The Roman-appointed king, who ruled Judaea from 37 to 4 BC, is known as much for his brutal tyranny as for his magnificent building projects. Herod, who was born into a family from local regional tribes had converted to Judaism.
According to the Christian belief, Herod slaughtered infants in Bethlehem on hearing of the birth of Jesus. He was also believed to have killed three of his own sons and one of his wives, as well as many political foes. He was, in the words of first century historian Flavius Josephus, “equally cruel to everyone, a slave to his temper who distorted justice.” This ego, however, combined with rare organizational and political talents, was what pushed him to demonstrate his grandeur to both his Jewish subjects in Jerusalem and fellow rulers across the Roman empire, by building monumental palaces and renovating the Jewish Second Temple.
An new exhibition at Jerusalem’s Israel Museum sheds new light on the life and death of “Herod the Great”, the ancient king by focusing on his stunning archaeological legacy and whose empire sought to straddle imperial Rome and a flourishing Jewish culture. The exhibition is described by Israel Museum’s director James Snyder as the museum’s “most ambitious” archaeological undertaking and the first ever to focus on Herod.
It takes visitors on a journey that starts at the winter palace in Jericho and ends at Herodium, a hollowed-out hill near Bethlehem where he built a palace and fortress. The meticulous reconstruction showcases the height of Roman fashion and craft work from a stone bath and patterned floors to a set of jugs for holding the finest delicacies imported from Europe.
Among the 250 artifacts on display is a decorated cornice from Herod’s most grandiose undertaking: the expansion of the Second Temple. Three-dimensional video exhibits use aerial photography to show how Herod’s massive structures would have appeared today. In the Herodium, away from the religious centre of Jerusalem, one could feel free to enjoy exquisite wall paintings and frescos at his palace. These were replete with images of animals and people, which Judaism views as idolatrous. Behind a row of giant columns stands the centerpiece of the exhibition: a reconstruction of the king’s burial chamber at Herodium.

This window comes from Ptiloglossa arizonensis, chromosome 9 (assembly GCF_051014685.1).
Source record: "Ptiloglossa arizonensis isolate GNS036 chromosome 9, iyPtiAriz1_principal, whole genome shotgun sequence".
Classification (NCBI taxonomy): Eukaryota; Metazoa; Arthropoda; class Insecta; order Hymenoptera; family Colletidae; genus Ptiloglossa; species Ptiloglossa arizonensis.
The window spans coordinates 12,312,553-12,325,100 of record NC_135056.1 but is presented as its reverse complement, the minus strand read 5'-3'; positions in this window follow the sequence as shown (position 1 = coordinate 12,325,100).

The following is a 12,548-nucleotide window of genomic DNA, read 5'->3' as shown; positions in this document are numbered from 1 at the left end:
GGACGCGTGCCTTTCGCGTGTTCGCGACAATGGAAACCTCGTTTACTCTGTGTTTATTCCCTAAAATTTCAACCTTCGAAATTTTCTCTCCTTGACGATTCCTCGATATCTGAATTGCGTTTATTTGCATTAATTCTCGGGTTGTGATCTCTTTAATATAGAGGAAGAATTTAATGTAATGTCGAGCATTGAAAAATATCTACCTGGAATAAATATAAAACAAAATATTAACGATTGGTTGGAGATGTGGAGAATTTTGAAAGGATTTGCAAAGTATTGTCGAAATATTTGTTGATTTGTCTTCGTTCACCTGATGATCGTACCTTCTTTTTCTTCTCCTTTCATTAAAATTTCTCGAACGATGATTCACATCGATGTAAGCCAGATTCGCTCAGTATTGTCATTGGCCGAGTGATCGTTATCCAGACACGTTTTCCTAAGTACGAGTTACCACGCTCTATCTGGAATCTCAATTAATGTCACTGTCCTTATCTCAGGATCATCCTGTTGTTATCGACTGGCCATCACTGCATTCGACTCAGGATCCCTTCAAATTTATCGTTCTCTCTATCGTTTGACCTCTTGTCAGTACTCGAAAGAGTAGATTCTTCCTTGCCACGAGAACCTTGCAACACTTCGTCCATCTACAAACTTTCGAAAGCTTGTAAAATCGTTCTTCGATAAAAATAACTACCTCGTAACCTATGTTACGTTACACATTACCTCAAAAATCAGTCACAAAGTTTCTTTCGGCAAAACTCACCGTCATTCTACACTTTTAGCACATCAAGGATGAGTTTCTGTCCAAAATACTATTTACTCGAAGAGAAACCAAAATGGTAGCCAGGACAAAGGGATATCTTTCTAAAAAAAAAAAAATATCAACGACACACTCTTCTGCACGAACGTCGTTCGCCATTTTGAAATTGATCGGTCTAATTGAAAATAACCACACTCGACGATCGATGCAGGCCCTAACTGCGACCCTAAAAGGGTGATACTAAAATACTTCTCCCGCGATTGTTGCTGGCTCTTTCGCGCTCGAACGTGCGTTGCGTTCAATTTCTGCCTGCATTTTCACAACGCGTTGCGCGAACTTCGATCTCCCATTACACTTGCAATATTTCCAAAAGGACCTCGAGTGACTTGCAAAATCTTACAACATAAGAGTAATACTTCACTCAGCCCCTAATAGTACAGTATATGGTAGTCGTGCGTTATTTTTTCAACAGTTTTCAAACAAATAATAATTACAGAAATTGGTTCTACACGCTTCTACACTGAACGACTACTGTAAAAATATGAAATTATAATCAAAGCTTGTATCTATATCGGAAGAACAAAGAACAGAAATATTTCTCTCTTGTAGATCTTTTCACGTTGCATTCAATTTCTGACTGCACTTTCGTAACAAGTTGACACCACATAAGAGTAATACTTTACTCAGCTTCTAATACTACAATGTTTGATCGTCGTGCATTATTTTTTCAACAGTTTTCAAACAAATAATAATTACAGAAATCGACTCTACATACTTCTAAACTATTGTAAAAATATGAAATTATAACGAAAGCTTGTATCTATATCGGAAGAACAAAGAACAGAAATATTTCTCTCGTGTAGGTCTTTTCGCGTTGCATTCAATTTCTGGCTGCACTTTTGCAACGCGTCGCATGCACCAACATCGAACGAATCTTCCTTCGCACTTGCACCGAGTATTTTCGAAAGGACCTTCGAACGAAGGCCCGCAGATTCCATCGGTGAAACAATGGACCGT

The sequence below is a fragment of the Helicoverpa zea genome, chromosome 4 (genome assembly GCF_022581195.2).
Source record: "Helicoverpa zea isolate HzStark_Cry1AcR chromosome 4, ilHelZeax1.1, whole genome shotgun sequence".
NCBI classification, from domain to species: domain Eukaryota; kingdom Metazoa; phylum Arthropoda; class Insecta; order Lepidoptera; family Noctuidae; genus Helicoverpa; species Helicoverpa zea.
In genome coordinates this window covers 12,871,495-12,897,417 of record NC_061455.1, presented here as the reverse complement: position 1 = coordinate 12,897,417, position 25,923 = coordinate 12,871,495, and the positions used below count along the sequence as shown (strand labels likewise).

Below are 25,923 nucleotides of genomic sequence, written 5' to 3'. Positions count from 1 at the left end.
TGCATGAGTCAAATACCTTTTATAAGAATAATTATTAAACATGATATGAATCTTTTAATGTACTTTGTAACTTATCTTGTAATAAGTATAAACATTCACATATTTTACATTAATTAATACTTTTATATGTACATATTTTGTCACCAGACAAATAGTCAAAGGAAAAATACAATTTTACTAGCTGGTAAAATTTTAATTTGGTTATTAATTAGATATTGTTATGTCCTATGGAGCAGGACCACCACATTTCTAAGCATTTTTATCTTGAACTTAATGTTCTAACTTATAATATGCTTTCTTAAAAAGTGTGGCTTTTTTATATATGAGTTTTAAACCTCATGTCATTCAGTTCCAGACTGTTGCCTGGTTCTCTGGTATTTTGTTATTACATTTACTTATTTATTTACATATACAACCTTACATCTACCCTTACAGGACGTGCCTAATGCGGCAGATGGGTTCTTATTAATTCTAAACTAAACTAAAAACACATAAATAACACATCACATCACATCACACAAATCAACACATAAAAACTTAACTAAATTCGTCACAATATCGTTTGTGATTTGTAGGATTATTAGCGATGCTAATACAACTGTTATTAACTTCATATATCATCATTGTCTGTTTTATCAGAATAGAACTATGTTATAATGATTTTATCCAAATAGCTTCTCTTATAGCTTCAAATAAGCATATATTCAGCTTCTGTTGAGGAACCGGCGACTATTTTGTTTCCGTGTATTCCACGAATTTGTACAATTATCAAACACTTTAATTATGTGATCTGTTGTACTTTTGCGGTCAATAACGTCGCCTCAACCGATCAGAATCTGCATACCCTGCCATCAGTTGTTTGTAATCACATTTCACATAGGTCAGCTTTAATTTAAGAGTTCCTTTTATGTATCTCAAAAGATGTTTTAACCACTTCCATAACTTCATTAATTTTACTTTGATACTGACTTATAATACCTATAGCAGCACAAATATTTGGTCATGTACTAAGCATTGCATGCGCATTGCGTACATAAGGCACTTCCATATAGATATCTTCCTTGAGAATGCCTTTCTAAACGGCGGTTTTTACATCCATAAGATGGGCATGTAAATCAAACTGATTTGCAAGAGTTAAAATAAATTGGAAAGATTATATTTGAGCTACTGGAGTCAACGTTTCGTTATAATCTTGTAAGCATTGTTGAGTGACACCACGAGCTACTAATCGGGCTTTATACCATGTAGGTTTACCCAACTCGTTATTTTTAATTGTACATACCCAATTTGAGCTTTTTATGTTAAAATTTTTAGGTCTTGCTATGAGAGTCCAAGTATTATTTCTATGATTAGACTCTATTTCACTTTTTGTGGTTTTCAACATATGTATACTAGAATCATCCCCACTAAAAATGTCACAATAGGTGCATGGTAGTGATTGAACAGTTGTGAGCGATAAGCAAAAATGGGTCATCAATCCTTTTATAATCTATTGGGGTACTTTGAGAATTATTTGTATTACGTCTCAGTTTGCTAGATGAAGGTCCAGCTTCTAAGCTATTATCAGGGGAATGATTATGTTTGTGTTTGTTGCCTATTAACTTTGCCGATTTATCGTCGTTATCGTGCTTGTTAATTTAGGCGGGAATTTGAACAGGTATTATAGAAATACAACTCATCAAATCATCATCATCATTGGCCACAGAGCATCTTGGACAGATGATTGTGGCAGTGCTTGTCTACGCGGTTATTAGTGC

Herod’s greatness came from him retaining the delicate balance between the western and eastern cultures he represented, Snyder stated. “At the same time that Herod managed to have strong diplomatic ties to the home base (Rome), he enabled the flourishing here of a local culture which was Second Temple period Judaism.” “That delicate balance is really a remarkable thing to see in history, and Herod accomplished that.”
Roi Porat, a Hebrew University archaeologist who worked on the excavation of Herodium, stated Herod had tried to resolve the internal conflict of belonging to two opposing camps. “On the one hand, he wanted to be a Jewish king, and on the other, he wanted to be the King of Judaea for the Romans.” “He tried to win the sympathy of both sides by building a holy site of worship for the Jews and by building the largest temple for the Romans.” Everything about Herod was extreme, he stated: his diplomatic skills, his financial abilities and his ambitious construction projects, which included six desert palaces, the Temple and the port of Caesarea.
Hebrew University archaeologist Ehud Netzer spent four decades searching for Herod’s burial site on the mount, announcing he found the first evidence of its location in 2007. However, three years later, he fell to his death during an initial tour of the site. The museum has dedicated the exhibition entitled “Herod the Great – The King’s Final Journey” to Netzer’s memory.